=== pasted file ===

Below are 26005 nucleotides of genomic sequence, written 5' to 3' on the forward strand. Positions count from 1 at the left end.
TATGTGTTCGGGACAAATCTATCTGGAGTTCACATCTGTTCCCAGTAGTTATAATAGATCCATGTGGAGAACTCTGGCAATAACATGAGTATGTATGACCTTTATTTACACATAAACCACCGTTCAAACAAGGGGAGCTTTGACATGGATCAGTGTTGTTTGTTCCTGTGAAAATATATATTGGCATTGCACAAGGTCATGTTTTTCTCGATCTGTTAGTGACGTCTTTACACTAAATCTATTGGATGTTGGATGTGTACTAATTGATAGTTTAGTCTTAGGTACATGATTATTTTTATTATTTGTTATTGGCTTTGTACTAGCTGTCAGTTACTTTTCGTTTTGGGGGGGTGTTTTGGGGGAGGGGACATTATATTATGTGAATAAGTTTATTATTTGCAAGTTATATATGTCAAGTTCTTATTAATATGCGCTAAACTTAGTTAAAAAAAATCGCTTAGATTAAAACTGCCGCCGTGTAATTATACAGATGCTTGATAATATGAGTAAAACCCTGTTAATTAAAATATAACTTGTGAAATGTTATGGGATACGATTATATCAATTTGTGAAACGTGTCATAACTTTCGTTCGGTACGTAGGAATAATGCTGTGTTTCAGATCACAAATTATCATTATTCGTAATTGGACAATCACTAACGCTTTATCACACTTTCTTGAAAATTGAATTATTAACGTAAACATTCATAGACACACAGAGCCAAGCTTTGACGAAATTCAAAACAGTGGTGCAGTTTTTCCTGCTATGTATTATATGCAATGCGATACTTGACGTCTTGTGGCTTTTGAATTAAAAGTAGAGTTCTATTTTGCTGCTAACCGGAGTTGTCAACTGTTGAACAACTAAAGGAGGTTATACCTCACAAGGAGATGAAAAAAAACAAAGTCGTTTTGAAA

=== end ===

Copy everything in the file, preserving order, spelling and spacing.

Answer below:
Below are 26005 nucleotides of genomic sequence, written 5' to 3' on the forward strand. Positions count from 1 at the left end.
TATGTGTTCGGGACAAATCTATCTGGAGTTCACATCTGTTCCCAGTAGTTATAATAGATCCATGTGGAGAACTCTGGCAATAACATGAGTATGTATGACCTTTATTTACACATAAACCACCGTTCAAACAAGGGGAGCTTTGACATGGATCAGTGTTGTTTGTTCCTGTGAAAATATATATTGGCATTGCACAAGGTCATGTTTTTCTCGATCTGTTAGTGACGTCTTTACACTAAATCTATTGGATGTTGGATGTGTACTAATTGATAGTTTAGTCTTAGGTACATGATTATTTTTATTATTTGTTATTGGCTTTGTACTAGCTGTCAGTTACTTTTCGTTTTGGGGGGGTGTTTTGGGGGAGGGGACATTATATTATGTGAATAAGTTTATTATTTGCAAGTTATATATGTCAAGTTCTTATTAATATGCGCTAAACTTAGTTAAAAAAAATCGCTTAGATTAAAACTGCCGCCGTGTAATTATACAGATGCTTGATAATATGAGTAAAACCCTGTTAATTAAAATATAACTTGTGAAATGTTATGGGATACGATTATATCAATTTGTGAAACGTGTCATAACTTTCGTTCGGTACGTAGGAATAATGCTGTGTTTCAGATCACAAATTATCATTATTCGTAATTGGACAATCACTAACGCTTTATCACACTTTCTTGAAAATTGAATTATTAACGTAAACATTCATAGACACACAGAGCCAAGCTTTGACGAAATTCAAAACAGTGGTGCAGTTTTTCCTGCTATGTATTATATGCAATGCGATACTTGACGTCTTGTGGCTTTTGAATTAAAAGTAGAGTTCTATTTTGCTGCTAACCGGAGTTGTCAACTGTTGAACAACTAAAGGAGGTTATACCTCACAAGGAGATGAAAAAAAACAAAGTCGTTTTGAAA